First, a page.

Wear & Abuse

Typical Evidence of Wear and Abuse

All wire ropes should be thoroughly inspected at regular intervals. The longer it has been in service or the more severe the service, the more thoroughly and frequently it should be inspected. Be sure to maintain records of each inspection

Inspections should be carried out by a person who has learned through special training or practical experience what to look for and who knows how to judge the importance of any abnormal conditions they may discover. It is the inspector’s responsibility to obtain and follow the proper inspections criteria for each application inspected.

Here you see a single strand removed from a wire rope subjected to STRAND NICKING. This condition is a result of adjacent strands rubbing against one another. While this is normal in a rope’s operation, the nicking can be accentuated by high loads, small sheaves or loss of core support. The ultimate result will be individual wire breaks in the valley of the strands.

A typical failure of a rotary drill line with a POOR CUTOFF PRACTICE. These wires have been subjected to continued peening, causing fatigue type failures. A predetermined, regularly scheduled cutoff practice can help eliminate this type of problem.

A BIRDCAGE is caused by sudden release of tension and the resulting rebound of rope. These strands and wires will not be returned to their original positions. The rope should be replaced immediately.

This is LOCALIZED WEAR over an equalized sheave. The danger here is that it’s invisible during the rope’s operations, and that’s why you need to inspect this portion of an operating rope regularly. The rope should be pulled off the sheave during inspection and bent to check for broken wires.

This is a wire rope with a HIGH STRAND – a condition in which one or more strands are worn before adjoining strands. This is caused by improper socketing or seizing, kinks or dog-legs. It recurs every sixth strand in a 6-strand rope.

A KINKED WIRE ROPE is shown here. It’s caused by pulling down a loop in a slack line during handling, installation or operation. Note the distortion of the strands and individual wires. This rope must be replaced.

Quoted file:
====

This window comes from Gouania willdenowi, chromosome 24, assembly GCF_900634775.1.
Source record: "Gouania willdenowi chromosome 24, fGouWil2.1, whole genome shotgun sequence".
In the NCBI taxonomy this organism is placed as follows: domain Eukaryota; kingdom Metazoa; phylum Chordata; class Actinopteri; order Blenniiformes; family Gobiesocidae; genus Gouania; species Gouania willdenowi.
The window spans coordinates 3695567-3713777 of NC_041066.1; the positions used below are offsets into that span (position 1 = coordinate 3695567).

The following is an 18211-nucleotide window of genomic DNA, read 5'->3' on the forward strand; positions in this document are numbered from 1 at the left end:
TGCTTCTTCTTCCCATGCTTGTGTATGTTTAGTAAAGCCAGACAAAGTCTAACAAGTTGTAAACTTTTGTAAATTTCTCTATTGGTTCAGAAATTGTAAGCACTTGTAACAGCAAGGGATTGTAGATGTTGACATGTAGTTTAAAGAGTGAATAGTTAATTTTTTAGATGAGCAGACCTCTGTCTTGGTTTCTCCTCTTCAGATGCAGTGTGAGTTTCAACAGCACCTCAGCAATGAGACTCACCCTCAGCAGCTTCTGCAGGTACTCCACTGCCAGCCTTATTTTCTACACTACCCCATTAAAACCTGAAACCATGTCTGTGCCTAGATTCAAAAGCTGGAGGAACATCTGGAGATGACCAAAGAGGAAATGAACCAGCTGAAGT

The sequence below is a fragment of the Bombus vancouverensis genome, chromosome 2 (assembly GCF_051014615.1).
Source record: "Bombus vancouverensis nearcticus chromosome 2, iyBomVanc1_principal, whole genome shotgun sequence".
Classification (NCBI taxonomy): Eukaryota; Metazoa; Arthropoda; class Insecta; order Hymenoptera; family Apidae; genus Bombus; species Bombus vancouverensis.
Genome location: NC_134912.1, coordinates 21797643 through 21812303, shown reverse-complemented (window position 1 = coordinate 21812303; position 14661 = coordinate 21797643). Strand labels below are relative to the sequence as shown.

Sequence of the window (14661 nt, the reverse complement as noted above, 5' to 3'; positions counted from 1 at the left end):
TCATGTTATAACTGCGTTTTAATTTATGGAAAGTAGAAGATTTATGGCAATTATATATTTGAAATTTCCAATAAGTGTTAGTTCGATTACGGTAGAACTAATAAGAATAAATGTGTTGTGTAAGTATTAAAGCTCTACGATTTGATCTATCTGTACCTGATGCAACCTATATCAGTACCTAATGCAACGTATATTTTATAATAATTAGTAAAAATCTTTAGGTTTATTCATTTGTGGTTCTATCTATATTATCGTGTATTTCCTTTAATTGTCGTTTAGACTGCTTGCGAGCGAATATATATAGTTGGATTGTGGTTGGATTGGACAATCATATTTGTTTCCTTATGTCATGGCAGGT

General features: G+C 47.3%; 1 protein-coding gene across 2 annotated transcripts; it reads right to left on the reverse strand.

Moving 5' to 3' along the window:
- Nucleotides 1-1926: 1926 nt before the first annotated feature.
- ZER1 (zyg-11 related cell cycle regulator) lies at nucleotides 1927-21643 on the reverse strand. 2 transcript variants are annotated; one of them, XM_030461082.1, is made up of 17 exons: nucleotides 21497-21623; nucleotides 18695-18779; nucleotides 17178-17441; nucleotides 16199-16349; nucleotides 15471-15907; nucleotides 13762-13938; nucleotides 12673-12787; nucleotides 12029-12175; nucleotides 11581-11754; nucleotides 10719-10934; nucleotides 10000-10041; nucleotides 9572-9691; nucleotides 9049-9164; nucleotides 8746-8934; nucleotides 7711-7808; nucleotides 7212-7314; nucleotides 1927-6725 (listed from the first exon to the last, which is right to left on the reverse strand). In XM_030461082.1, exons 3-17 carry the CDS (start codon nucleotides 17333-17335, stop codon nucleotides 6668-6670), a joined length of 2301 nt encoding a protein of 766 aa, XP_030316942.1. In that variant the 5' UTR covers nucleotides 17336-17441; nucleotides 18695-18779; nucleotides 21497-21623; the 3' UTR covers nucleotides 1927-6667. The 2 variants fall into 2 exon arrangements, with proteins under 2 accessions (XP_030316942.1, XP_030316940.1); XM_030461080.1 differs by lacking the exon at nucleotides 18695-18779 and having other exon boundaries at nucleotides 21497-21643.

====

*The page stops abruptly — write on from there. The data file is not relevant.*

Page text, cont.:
Here’s a WIRE ROPE THAT HAS JUMPED SHEAVE. The rope curled as it went over the edgeof the sheave. When you study the wires, you’ll see two types of breaks here: tensile “cup and cone” breaks and shear breaks that appear to have been cut on an angle.

DRUM CRUSHING is caused by small drums, high loads and multiple winding conditions.

Weld Spatter
Worn Links
Heat
Gouged Links
Stretched Chain Links
Bent Links
Temperature Grade of Chain
Grand 80 Grand 100
(‘F) (‘C) Reduction Of working Load Limit WHILE AT Temperature Permanent Reduction of Working Load Limit AFTER EXPOSURE to Temperature Reduction of Working Load Limit WHILE AT Temperature Permanent reduction of working Load Limit AFTER EXPOSURE to Temperature

Below

400

Below

204

None None None None
400 204 10% None 15% None
500 260 15% None 25% 5%
600 316 20% 5% 30% 15%
700 371 30% 10% 40% 20%
800 427 40% 15% 50% 25%
900 482 50% 20% 60% 30%
1000 538 60% 25% 70% 35%
Over 1000 Over 538 OSHA 1910.184 requires all slings exposed to temperatures over 1000 ‘F to be removed from service
Snags
Cut on Edge
Slice on Face
Abrasive Rub
Edge Blowout
Tension Break Loose Thread
Acid/Heat Burn